How about this for some modern logic:

1. Families are a massive blessing to society and to individuals

2. Families are facing extraordinary pressures, obstacles, and burdens.

3. This is an ideal time to redefine what a family is.

The first two premises are taken from Michael Wear’s article in The Atlantic, The American Family Is Making A Comeback and, as Wear’s article demonstrates, almost everyone agrees with them. The fallacious conclusion is what we see going on all around us, especially in politics, the media, the judiciary, and education, but also in the business world too.

Using only Wear’s piece, let’s take a closer look at the facts and quotes supporting the first two premises in order to feel more deeply the fallacy of the conclusion.

1. Families are a massive blessing to society and to individuals

“Our current policies have failed to address this new landscape, and because of it we are inhibiting one of our nation’s greatest contributors to the public good, and Americans’ most personal aspirations: family.”

“It can be easy to miss the value of family to our nation because its contributions are so ingrained into our lives.”

“Its value can be partly calculated by estimating the cost of broken families because when Americans don’t have family to care for them, government must step in to provide those services.”

  • State and federal governments spend billions of dollars each year to care for children in foster care ($9 billion through Title IV-E of the Social Security Act alone.)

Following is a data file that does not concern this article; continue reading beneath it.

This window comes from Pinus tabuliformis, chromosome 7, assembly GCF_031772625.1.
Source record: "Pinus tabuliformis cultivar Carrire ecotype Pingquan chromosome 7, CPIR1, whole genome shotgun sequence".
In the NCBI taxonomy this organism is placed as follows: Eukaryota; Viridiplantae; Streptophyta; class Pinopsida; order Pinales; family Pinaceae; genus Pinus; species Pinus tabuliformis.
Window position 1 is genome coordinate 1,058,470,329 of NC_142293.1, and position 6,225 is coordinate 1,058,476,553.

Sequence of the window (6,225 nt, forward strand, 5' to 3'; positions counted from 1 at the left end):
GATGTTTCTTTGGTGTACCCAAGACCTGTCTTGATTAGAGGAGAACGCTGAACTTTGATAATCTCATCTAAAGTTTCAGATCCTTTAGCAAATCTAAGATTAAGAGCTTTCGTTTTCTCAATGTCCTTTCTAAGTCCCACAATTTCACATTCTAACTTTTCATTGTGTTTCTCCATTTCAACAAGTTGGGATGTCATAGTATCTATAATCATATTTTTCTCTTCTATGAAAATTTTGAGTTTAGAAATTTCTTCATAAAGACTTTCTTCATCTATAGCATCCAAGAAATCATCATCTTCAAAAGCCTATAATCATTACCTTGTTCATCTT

•  There are longer-term costs for children who grow up outside of safe, permanent families as well, including the $5.1 billion the government spends incarcerating former foster-care youth each year.
  • Familial bonds help defray the costs of caring for the elderly.
  • In 2009, 61.6 million Americans gave uncompensated care to an adult “with limitations in daily activities” at some point during the year—an economic value of $450 billion in unpaid services.

“From cradle to grave, the social and personal benefits of a healthy family, and the costs of its absence, are evident.”

Every family in America is a little business … in fact, the word economy comes from the Greek word ‘oikos,’ which means home. Every home is a little economy. And when those little economies struggle and suffer … then America fails.”

“In 2009, the Brookings Institute released a study that, among other things, said if you graduate from high school, get a job, get married and then have children (in that order), your chance of being in poverty is just 2 percent.” 

2. Families are facing extraordinary pressures, obstacles, and burdens.

“Marriage is on the decline, birthrates are down, and divorce rates are high.”

“The strains on families and family formation are real, rational, and profound.”

“The old-fashioned family plan of stably married parents residing with their children remains a source of considerable power in America—but one that is increasingly seen as out of reach to all but the educated elite.”

“The average American family is poorer than it was 10 years ago.”

“Over the last 40 years changes in the workforce and growing socioeconomic inequality have conspired to stoke familial instability.”

Student loan debt is causing many to delay marriage.